Things are finally brightening up for the Indian television industry, as big names in the film and fashion world are keen on making their presence felt on the idiot box. Television is no longer Bollywood’s poor cousin, as everyone has realised the mass appeal as well as the market potential of the small screen.
Fashion designer Manish Malhotra is the latest to join the band wagon, as he will give a makeover to small screen’s favourite bahu, Parvati, of Kahanii Ghar Ghar Ki.
Manish joins the club of Nikhil and Shantanu (Kaun Banega Crorepati), Satya Paul (Jassi Jaisi Koi Nahi), Ritu Kumar (Yeh Meri Life Hai and Kavvyanjali) and Vikram Phadnis (Zee Cine Star Ki Khoj), who have already tried this medium.
The Bollywood list includes the likes of directors Sanjay Leela Bhansali, Kunal Kohli and singers Sonu Nigam and Himesh Reshammiya, who have now become household names, thanks to the popularity of reality TV in India.
Out of the box: What took television so long to attract their attraction? Says designer Ritu Kumar, “Television industry is becoming more and more focused. Everything from clothes to the overall look of the show is now considered important, which was not the case in the days of Doordarshan.”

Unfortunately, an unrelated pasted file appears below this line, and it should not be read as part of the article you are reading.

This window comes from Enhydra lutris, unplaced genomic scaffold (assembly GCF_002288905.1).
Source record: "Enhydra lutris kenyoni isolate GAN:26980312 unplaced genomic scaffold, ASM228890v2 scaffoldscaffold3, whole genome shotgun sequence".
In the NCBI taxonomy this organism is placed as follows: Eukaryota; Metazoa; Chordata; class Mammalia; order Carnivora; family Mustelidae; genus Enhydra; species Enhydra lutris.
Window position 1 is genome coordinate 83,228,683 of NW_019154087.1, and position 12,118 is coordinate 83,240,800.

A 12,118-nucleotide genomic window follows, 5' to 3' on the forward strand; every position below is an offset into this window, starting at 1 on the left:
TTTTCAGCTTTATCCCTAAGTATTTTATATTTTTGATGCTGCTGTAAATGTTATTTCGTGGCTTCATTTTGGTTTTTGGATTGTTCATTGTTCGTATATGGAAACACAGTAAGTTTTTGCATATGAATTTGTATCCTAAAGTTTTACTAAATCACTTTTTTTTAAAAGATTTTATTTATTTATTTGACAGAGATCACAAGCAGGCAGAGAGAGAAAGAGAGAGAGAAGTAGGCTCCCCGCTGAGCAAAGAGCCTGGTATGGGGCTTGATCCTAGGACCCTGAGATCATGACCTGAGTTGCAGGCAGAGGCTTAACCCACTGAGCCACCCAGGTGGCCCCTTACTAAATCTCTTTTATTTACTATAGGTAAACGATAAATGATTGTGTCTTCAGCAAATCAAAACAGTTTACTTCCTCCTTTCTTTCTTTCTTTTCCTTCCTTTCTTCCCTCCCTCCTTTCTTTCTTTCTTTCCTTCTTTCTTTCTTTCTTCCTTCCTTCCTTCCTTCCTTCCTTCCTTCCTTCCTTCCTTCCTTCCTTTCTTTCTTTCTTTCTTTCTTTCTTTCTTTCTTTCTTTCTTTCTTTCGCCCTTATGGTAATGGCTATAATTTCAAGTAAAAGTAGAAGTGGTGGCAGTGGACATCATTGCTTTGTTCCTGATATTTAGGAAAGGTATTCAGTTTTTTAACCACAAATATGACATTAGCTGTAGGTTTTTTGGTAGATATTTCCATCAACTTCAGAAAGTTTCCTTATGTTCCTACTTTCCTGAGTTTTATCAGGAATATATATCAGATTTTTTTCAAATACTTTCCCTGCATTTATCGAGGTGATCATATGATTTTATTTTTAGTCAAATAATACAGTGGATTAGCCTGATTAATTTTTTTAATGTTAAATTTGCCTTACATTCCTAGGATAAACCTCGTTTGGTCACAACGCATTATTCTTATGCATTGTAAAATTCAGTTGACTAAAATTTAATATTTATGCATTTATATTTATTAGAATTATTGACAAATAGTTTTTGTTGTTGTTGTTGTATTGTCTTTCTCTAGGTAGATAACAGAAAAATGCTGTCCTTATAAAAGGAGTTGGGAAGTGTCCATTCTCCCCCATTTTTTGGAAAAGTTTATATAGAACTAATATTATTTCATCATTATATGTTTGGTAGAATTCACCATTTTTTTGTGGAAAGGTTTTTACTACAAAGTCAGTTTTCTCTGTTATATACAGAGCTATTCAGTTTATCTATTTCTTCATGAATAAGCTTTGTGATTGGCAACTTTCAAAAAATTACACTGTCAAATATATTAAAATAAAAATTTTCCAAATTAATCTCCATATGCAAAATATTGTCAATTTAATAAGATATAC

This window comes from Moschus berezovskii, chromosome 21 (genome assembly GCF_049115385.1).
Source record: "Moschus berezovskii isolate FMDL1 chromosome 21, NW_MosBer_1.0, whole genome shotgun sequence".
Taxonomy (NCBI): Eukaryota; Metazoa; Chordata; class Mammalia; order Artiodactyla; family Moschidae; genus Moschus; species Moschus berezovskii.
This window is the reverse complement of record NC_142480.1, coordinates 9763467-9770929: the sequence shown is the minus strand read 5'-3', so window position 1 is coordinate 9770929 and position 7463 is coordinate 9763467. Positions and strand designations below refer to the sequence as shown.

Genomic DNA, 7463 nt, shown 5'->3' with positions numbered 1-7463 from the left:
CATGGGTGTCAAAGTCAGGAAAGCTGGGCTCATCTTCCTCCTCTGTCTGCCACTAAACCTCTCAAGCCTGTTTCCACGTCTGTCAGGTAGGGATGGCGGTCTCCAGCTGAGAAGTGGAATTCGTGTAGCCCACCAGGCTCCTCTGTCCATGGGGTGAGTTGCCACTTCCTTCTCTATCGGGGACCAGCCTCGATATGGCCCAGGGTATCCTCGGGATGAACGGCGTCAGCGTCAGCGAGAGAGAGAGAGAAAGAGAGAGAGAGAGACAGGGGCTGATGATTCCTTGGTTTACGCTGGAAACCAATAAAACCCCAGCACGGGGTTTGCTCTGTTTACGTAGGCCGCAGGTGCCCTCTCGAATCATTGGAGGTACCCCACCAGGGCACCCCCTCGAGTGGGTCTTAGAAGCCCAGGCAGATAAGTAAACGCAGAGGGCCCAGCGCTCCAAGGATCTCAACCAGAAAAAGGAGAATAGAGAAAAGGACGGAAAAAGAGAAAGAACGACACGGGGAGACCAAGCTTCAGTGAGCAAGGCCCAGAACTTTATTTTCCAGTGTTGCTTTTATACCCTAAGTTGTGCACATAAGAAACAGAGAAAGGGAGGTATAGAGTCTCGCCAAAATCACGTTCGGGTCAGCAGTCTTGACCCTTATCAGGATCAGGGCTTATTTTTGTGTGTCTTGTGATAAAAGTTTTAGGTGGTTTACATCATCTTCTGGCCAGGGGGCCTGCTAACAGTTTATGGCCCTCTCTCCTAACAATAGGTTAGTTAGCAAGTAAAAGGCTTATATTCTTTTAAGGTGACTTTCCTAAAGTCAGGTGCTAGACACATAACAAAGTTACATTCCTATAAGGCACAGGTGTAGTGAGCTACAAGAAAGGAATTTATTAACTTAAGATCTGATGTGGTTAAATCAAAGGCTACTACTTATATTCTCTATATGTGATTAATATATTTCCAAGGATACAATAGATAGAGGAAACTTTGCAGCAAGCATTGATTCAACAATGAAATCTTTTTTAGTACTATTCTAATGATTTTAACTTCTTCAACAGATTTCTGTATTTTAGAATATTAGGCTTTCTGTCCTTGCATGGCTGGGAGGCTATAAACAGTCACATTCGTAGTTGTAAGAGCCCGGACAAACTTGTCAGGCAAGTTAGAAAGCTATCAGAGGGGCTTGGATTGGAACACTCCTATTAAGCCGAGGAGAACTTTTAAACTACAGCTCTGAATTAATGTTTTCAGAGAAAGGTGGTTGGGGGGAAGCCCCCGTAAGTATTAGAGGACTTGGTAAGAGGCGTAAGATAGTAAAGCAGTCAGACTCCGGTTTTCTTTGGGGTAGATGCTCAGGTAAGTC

|Sanjay Leela Bhansali played a judge on one of the TV reality shows.|
Agrees director Kunal Kohli, “There’s really some big money involved in television and everyone has realised that.” Kunal thinks that his appearance on Nach Baliye has added to his popularity. “Of course, with TV you can relate to your fans in a huge way,” he says. In Ismail Darbar’s case, Sa Re Ga Ma Pa worked wonders, “I did music for hits like Hum Dil De Chuke Sanam and Devdas, but nobody knew me. After this show, everyone recognises me. That’s the magic of television.”
Future perfect: So, is TV at par with films? Kohli says, “Money wise, yes. If you look at the turnover of Balaji, it’s more than that of Yashraj Films. As far as its popularity is concerned, television is sure catching up, but it will take time to beat the popularity of Hindi films.” Ismail too feels the same. “The way things are going on, I’m hopeful and confident that one day television will get its due.” And so do we!